The last piece of my hands-on time I want to touch on is picnics. Like Sword and Shield’s camping, you can set up a picnic to interact with your party, play ball with them, clean them off with a shower, and build and eat sandwiches together.
Sandwich-making seems like it is a big part of this generation. The towns I visited had multiple shops selling ingredients or pre-made meals. Making a sandwich involves picking your ingredients and dragging them from their plate to the actual sandwich. You’ll need to stack ingredients properly and choose ones that mesh well to make a delicious sandwich, and the animation that plays after completing one lets you know how you did. It’s cute, and the perks of eating a sandwich with your party seem great, though I can’t specifically mention what those perks are.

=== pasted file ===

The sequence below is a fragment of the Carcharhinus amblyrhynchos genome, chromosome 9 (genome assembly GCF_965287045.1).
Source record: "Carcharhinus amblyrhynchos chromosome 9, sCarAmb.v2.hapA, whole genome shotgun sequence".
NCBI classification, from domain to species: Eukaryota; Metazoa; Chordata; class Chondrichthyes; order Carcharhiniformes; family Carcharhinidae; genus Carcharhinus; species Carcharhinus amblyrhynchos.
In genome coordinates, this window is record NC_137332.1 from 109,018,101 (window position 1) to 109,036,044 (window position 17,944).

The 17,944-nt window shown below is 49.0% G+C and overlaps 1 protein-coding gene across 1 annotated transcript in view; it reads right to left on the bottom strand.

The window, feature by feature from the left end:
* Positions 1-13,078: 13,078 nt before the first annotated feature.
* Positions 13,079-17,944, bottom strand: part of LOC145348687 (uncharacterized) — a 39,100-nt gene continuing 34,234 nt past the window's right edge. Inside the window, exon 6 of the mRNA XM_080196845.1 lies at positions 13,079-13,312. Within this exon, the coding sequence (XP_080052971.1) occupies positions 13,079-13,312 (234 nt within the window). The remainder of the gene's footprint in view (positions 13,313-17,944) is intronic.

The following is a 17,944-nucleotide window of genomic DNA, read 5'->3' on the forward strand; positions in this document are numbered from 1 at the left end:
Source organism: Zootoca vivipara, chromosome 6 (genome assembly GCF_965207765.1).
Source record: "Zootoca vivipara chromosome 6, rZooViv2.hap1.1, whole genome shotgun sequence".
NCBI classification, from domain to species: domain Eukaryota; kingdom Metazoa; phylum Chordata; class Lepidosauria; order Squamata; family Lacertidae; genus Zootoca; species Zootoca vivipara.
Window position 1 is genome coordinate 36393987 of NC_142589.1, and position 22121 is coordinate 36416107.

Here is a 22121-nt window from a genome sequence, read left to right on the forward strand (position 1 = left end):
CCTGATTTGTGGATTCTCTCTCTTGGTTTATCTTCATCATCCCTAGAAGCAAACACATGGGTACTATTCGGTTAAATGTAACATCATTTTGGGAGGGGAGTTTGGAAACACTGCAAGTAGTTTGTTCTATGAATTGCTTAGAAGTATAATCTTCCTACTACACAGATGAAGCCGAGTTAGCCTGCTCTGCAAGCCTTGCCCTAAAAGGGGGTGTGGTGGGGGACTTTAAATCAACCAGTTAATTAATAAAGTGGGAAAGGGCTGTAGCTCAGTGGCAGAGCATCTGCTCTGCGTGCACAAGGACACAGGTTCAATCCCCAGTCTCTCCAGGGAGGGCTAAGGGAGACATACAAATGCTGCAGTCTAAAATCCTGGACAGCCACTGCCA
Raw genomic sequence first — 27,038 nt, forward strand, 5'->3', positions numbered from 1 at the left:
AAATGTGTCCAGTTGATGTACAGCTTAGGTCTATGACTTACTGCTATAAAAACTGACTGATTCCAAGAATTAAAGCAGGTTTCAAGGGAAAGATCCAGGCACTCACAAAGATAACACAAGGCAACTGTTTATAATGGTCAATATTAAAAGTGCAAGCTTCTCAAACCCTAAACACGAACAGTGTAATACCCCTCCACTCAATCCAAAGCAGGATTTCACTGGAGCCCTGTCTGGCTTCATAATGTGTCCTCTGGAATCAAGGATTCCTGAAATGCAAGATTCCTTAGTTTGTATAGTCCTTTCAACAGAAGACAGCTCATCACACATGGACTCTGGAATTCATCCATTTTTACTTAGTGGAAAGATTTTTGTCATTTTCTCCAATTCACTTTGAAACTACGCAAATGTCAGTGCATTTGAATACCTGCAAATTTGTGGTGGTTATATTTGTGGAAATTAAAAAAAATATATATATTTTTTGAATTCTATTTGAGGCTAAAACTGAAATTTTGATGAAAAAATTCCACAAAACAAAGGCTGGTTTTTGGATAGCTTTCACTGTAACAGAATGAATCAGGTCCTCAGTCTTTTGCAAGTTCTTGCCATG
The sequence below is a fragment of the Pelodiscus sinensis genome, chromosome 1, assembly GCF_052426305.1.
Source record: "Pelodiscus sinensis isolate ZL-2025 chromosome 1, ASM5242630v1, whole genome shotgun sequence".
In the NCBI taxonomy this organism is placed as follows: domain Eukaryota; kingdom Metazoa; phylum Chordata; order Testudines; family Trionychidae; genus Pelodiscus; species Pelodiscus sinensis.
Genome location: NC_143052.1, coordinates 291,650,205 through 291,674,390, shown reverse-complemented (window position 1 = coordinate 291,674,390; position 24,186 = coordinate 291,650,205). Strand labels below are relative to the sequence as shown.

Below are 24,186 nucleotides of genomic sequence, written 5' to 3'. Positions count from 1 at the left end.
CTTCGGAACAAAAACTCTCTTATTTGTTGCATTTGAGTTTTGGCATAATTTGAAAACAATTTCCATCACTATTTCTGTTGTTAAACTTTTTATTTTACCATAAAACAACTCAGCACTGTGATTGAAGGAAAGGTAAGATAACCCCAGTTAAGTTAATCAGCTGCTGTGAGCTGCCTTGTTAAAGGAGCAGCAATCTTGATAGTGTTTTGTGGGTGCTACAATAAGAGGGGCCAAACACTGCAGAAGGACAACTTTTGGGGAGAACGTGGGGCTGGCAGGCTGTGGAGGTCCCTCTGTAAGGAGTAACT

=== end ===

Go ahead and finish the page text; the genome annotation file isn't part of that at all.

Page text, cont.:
I left my Pokémon Scarlet preview feeling more excited about a new Pokémon than I had in a long time. Sword and Shield left me wanting a lot more, especially as the first big mainline entry on Switch. Scarlet and Violet aren’t flipping the formula on its head, but there are enough changes that I’d call this the biggest generational transformation in years, perhaps in series history.
The open-world aspects of these games are refreshing, adding more personality and seamlessness to the series than ever before. The ability to more freely engage with the three primary story paths seems fun, too, but I wasn’t able to test out its limits. Can I genuinely tackle these how I want, or will built-in level gates essentially push me into doing this or that at specific moments in the game? That was a question I could not find an answer to in this preview, but I’m hoping the former is true come November. I also hope I’m tested more in the final game because I felt little pushback from Scarlet during this preview.
Nonetheless, the design of Scarlet’s open world, its improved visuals, and how well its individual pieces seem to flow together have me excited to experience this Paldean journey, even if I’m left wanting more in other aspects of Pokémon’s new generation.